I am at the beginning of doing an engine swap. Out with the 2.8, in with the 3800SC Series III from an 04 GTP. I currently have the engine on an engine stand, and have begun de-wiring, de-greasing, and getting rid of stuff no longer required.
Soon, it will be time for paint. I figured I would as for some ideas and opinions from others. I do know I am going to do the block, transmission and accessories in silver. I will do the pulleys, brackets and such in black. Lastly the super charger and valve covers I am doing body color (Vista Blue).
As far as the type of paint, I of course want something durable, and that can stand the heat in the engine compartment. I will be using a spray HPLV spray gun to apply the paint.
I have been debating between a gloss black, and a matte / satin black for the pulleys, brackets and such. My thinking is that the gloss black will be much harder to keep looking clean. Everything seems to show up on gloss black.
So any pointers on what type of paint (lacquers, urethane's), finish, or brand do people use for engines for the most part?
I used Duplicor engine enamel on the sc and valve covers over 8 years ago and are still holding up real well (aside from small chips and scratches I caused during the swap). I know you're intent is to use a spray gun, but this was a cheap and durable alternative for me so far.
Originally I did a silver block, silver blower, red valve covers, black brackets and accessories. However having a bright silver engine is not fun for a daily driver. The second time around I painted the block Pontiac blue. And the intake, exhaust and valve covers wrinkle black. I love it. I installed reflective insulation so my engine bay is very bright. Looks killer. Check out my build if you want.
Just thin out some rustoleum with mineral spirits and spray it. If you prep everything right, you don't need anything else. I have engine blocks I painted 10 years ago with a brush that still look new to this day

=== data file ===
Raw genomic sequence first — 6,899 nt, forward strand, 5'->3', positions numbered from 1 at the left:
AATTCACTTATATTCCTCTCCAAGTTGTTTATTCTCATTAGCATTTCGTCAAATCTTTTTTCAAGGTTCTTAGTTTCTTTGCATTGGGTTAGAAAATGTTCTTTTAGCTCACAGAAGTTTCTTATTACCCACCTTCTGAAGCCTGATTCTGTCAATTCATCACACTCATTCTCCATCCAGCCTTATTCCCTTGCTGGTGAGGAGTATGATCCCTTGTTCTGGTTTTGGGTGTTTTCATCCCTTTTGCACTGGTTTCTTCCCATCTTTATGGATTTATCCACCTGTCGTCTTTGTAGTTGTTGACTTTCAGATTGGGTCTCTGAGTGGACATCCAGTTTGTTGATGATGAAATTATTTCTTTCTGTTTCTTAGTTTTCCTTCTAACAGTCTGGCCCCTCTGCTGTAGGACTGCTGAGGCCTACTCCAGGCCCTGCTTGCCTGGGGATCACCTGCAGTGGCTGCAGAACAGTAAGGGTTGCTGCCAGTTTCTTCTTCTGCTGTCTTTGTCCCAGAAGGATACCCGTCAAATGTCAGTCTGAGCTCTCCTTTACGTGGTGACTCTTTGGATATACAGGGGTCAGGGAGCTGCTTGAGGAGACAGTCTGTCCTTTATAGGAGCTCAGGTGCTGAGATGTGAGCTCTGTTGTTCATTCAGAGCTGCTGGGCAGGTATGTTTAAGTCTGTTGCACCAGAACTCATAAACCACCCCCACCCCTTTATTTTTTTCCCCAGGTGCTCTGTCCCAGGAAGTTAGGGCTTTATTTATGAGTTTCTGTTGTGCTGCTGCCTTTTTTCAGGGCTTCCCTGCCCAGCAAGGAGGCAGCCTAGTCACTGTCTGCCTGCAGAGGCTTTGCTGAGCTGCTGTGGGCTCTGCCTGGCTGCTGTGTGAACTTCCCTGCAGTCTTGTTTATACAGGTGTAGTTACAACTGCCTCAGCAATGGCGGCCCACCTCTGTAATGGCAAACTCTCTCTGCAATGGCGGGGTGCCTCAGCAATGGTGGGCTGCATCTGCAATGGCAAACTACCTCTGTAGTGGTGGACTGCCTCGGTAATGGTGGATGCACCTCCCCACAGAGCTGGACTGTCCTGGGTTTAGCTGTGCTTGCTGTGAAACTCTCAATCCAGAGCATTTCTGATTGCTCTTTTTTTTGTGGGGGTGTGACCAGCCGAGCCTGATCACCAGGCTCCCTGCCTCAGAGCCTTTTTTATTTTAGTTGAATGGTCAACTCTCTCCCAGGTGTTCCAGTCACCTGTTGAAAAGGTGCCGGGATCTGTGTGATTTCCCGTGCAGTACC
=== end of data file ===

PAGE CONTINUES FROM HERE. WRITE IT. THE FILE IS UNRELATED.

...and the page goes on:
I've only ever painted blocks with rattle cans, but I will say this. The exhaust sees the majority of the heat. As long as your gaskets seal as intended, and you PREP the surfaces well, any paint should hold up well. The articles I've seen on engine rebuilds of show quality never seem to merit any particular paint, but they all detail proper surface prepping. As for color and dirt showing up, my mechanic suggested cleaning with Pledge brand cleaners. Yes, the home surface cleaner. It is surprisingly good at making one clean last much longer. Stuff just doesn't like to stick to it. Consider it your new engine wax
Yep, prep is 95% of any paint job, and at the top of my list. I have degreased the engine for the past 3 days straight LOL! As I work on the engine for an hour or two each day after work, I scrub, spray more degreaser, and pressure wash it off. The first time washing it, is when 85% of the grease came off, but when you go back, you find little areas, or remove more components, more seems to show up and needs to be removed.
Pledge... really? Interesting. I have always used it on my home electronics, keyboards, stereos and such to make them look new again, but never thought of it for an engine.... Will have to check it out, thanks for the tip!
I meant to add that prep also includes sanding all surfaces to promote adhesion. This will make it last as long as possible. Avoid prep time cleaners that leave a residue as well. I've been told that black paint helps dissipate heat better, but I can't confirm this.